Diet and Nutrition

After a stroke you may find that you need to make some changes to what you eat. You may have difficulty eating or drinking and may need to change the consistency of your food or drinks. You may be advised to change the types of foods you eat to be lower in cholesterol and/or salt to reduce your chances of having another stroke.

Eating a healthy diet can reduce your risk of having another stroke. Eating a diet low in fat and salt and high in fruits and vegetables reduces the risk factors for another stroke like high cholesterol, high blood pressure, being overweight and diabetes. There may also be foods that interact with new medications you are taking after a stroke requiring you to avoid them.

After a stroke, there is a higher risk of poor nutrition (not getting enough nutrients through eating or drinking). This can mean you lose weight which may slow down your recovery. Poor nutrition can be due to:

  • Swallowing problems (called dysphagia).
  • Problems with arm/hand movements (for example, using a knife and fork).
  • Problems with memory and thinking (for example, forgetting to eat).
  • Loss of appetite (not feeling hungry).

Because no one food can provide your body with all the nutrients you need for good health, it is important to eat a variety of healthy foods every day.

  • Fruits and Vegetables. You should eat plenty of fruits and vegetable, between 5-7 servings per day.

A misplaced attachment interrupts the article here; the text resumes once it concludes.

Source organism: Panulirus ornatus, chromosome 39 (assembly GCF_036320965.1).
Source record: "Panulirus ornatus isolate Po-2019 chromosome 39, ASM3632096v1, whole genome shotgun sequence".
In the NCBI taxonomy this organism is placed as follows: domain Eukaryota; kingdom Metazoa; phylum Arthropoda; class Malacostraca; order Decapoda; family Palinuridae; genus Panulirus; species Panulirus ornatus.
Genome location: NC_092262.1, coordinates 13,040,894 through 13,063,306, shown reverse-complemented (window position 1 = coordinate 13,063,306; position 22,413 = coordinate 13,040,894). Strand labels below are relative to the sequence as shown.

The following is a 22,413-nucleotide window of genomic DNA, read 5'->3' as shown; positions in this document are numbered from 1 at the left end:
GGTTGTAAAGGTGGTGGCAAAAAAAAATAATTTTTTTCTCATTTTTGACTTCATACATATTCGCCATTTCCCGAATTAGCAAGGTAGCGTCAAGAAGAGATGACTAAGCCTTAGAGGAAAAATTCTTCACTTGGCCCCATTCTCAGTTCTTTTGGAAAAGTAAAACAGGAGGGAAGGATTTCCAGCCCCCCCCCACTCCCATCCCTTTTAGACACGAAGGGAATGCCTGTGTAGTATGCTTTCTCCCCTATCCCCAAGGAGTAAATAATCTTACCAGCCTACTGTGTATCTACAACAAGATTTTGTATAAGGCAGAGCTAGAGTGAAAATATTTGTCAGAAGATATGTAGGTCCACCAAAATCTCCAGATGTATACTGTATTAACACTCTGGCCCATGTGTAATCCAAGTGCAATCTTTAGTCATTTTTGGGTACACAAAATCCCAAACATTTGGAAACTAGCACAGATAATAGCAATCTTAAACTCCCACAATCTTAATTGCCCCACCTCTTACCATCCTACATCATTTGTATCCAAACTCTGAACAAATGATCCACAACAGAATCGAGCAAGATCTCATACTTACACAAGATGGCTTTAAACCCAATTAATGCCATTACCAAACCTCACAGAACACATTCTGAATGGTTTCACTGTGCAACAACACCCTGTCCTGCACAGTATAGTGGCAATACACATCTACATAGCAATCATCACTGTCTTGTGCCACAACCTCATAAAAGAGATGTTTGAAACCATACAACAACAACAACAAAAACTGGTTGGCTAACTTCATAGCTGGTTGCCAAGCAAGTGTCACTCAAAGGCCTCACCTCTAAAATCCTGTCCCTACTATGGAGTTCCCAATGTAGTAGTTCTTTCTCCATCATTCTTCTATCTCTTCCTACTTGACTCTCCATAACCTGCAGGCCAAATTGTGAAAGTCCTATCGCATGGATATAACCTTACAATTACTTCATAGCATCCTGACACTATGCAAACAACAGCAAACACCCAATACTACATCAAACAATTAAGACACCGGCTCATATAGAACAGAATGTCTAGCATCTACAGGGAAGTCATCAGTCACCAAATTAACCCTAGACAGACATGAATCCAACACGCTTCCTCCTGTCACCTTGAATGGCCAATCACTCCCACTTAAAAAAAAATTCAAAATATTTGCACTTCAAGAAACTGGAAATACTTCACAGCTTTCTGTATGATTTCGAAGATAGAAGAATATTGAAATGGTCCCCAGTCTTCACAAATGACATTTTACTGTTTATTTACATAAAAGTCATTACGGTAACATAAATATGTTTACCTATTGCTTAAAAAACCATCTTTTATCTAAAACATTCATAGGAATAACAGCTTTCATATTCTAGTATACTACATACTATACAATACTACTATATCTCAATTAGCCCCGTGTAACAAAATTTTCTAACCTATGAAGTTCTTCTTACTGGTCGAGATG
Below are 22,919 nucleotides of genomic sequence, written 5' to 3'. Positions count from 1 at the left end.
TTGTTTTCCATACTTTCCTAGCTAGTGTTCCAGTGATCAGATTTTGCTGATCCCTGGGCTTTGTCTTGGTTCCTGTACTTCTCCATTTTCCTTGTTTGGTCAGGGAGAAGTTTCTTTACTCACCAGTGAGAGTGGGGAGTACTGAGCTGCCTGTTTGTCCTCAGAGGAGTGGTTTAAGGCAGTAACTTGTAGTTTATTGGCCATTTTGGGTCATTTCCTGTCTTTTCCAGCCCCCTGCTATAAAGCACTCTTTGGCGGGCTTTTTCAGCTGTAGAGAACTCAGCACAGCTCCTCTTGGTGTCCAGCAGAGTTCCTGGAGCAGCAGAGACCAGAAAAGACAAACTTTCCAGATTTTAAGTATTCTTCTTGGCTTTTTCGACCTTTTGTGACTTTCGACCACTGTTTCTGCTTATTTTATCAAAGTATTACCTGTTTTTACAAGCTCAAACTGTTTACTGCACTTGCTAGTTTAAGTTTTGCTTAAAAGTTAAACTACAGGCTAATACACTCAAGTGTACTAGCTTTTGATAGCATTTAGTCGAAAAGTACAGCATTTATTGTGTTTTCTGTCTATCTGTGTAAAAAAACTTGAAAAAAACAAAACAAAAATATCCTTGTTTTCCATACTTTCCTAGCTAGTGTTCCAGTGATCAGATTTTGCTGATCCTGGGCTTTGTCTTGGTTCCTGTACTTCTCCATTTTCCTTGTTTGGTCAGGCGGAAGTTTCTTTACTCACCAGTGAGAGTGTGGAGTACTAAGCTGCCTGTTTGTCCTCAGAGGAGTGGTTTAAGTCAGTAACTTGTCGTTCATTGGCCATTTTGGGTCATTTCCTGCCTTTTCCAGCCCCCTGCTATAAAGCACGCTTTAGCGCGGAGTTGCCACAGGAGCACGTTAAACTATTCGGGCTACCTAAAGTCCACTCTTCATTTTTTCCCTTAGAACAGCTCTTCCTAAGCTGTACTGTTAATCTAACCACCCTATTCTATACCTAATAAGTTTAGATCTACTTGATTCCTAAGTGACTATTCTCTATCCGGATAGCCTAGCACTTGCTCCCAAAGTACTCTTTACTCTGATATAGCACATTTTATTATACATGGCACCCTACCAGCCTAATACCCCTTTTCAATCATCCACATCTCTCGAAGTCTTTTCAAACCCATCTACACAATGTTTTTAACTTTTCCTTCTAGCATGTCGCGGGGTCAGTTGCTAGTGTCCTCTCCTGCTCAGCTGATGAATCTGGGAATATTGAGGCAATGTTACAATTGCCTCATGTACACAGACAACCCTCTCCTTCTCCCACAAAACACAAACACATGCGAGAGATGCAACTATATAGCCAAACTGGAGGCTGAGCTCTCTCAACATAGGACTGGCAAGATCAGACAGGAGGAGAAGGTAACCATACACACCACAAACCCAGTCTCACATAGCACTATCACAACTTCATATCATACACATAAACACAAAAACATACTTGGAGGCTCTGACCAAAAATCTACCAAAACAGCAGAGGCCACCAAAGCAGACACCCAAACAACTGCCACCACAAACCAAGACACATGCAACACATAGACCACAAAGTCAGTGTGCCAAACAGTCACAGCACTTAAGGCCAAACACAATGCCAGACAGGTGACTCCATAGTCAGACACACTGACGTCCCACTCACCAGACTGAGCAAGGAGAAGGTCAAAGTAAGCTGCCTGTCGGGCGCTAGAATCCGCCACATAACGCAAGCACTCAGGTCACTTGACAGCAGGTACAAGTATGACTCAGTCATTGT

• Grains. Whole grain breads and cereals contain fiber and vitamins. They may reduce the risk of stroke. It is recommended that 2-4 small servings of whole grain daily.
  • Lean protein. Limiting the amount of cholesterol you eat is another important step in reducing the risk of another stroke. Choose low-fat meats or other protein sources for 2 small servings per day.
  • Limit salt. Eating too much salt/sodium may cause you to retain water and raise your blood pressure. Cut down on sodium by: using herbs and spices for flavoring; limiting processed and snack foods; not adding extra salt at the table; and reading labels and avoiding foods with high sodium content.

No two people have the same nutritional needs.  You can talk with a registered dietician to learn how to plan and prepare meals and snacks that will enhance your recovery. The following tips will help you get started:

  1. Don’t miss breakfast—you will feel healthier, be less hungry, and snack less.
  2. Move the salt shaker off the table. Try adding herbs like coriander and basil, or spices like paprika, chili, and black pepper to season your food. Many prepared meals and snack foods contain huge amounts of ‘hidden’ salt – so check the food labels.
  3. Eat high-fiber foods. To lower your cholesterol eat more high-fiber foods likes beans, peas, nuts and oily fish (salmon and mackerel), as well as whole grains, such as oats. Use olive oil-based spreads rather than butter and try grilling your food rather than frying it. Always drain away excess oil or fat.
  4. Make the switch. Switch white pasta and rice for whole grain equivalents. You’ll feel full for longer and lower your risk of stroke.
  5. Make it easy. Keep a bowl of fruit or cleaned vegetable snacks handy. That way, you’ll always have healthy snacks to munch on.
  6. Keep a food diary. A food diary can be a great way to keep track of what you are eating. You can use it to see what adjustments you need to make and to motivate you.
  7. Trick your brain. Use smaller plates and bowls to stay in control of your portion sizes.